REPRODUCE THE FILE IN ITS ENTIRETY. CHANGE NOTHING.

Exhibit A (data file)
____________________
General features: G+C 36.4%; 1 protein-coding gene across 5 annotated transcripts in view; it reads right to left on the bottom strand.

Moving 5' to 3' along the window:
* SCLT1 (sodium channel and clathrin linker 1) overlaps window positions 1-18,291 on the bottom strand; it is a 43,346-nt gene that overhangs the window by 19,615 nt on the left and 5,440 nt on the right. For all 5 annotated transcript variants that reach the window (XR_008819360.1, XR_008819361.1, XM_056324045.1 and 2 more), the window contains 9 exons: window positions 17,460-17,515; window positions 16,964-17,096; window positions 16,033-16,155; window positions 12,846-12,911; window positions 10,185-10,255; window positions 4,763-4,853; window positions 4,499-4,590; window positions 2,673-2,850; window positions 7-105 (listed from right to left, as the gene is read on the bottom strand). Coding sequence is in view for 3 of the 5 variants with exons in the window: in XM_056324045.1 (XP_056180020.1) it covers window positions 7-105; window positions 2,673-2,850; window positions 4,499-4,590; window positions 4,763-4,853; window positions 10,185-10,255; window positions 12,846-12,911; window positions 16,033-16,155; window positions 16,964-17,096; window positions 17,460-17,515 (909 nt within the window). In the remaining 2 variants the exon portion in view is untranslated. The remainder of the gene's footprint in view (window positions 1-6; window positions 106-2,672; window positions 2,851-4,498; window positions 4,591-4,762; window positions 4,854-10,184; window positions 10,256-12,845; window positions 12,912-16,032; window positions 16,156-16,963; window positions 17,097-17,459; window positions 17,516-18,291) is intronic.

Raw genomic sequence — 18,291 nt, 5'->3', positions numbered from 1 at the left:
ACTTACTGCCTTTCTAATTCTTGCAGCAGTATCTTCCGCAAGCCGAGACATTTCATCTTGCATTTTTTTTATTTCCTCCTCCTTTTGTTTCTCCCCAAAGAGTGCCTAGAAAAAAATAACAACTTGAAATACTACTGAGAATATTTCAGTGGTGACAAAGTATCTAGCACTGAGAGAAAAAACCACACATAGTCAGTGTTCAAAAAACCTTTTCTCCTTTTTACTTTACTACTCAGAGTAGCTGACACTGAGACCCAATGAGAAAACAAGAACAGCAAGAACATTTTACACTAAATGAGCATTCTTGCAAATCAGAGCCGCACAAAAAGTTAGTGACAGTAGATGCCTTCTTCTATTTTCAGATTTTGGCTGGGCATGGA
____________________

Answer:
General features: G+C 36.4%; 1 protein-coding gene across 5 annotated transcripts in view; it reads right to left on the bottom strand.

Moving 5' to 3' along the window:
* SCLT1 (sodium channel and clathrin linker 1) overlaps window positions 1-18,291 on the bottom strand; it is a 43,346-nt gene that overhangs the window by 19,615 nt on the left and 5,440 nt on the right. For all 5 annotated transcript variants that reach the window (XR_008819360.1, XR_008819361.1, XM_056324045.1 and 2 more), the window contains 9 exons: window positions 17,460-17,515; window positions 16,964-17,096; window positions 16,033-16,155; window positions 12,846-12,911; window positions 10,185-10,255; window positions 4,763-4,853; window positions 4,499-4,590; window positions 2,673-2,850; window positions 7-105 (listed from right to left, as the gene is read on the bottom strand). Coding sequence is in view for 3 of the 5 variants with exons in the window: in XM_056324045.1 (XP_056180020.1) it covers window positions 7-105; window positions 2,673-2,850; window positions 4,499-4,590; window positions 4,763-4,853; window positions 10,185-10,255; window positions 12,846-12,911; window positions 16,033-16,155; window positions 16,964-17,096; window positions 17,460-17,515 (909 nt within the window). In the remaining 2 variants the exon portion in view is untranslated. The remainder of the gene's footprint in view (window positions 1-6; window positions 106-2,672; window positions 2,851-4,498; window positions 4,591-4,762; window positions 4,854-10,184; window positions 10,256-12,845; window positions 12,912-16,032; window positions 16,156-16,963; window positions 17,097-17,459; window positions 17,516-18,291) is intronic.

Raw genomic sequence — 18,291 nt, 5'->3', positions numbered from 1 at the left:
ACTTACTGCCTTTCTAATTCTTGCAGCAGTATCTTCCGCAAGCCGAGACATTTCATCTTGCATTTTTTTTATTTCCTCCTCCTTTTGTTTCTCCCCAAAGAGTGCCTAGAAAAAAATAACAACTTGAAATACTACTGAGAATATTTCAGTGGTGACAAAGTATCTAGCACTGAGAGAAAAAACCACACATAGTCAGTGTTCAAAAAACCTTTTCTCCTTTTTACTTTACTACTCAGAGTAGCTGACACTGAGACCCAATGAGAAAACAAGAACAGCAAGAACATTTTACACTAAATGAGCATTCTTGCAAATCAGAGCCGCACAAAAAGTTAGTGACAGTAGATGCCTTCTTCTATTTTCAGATTTTGGCTGGGCATGGA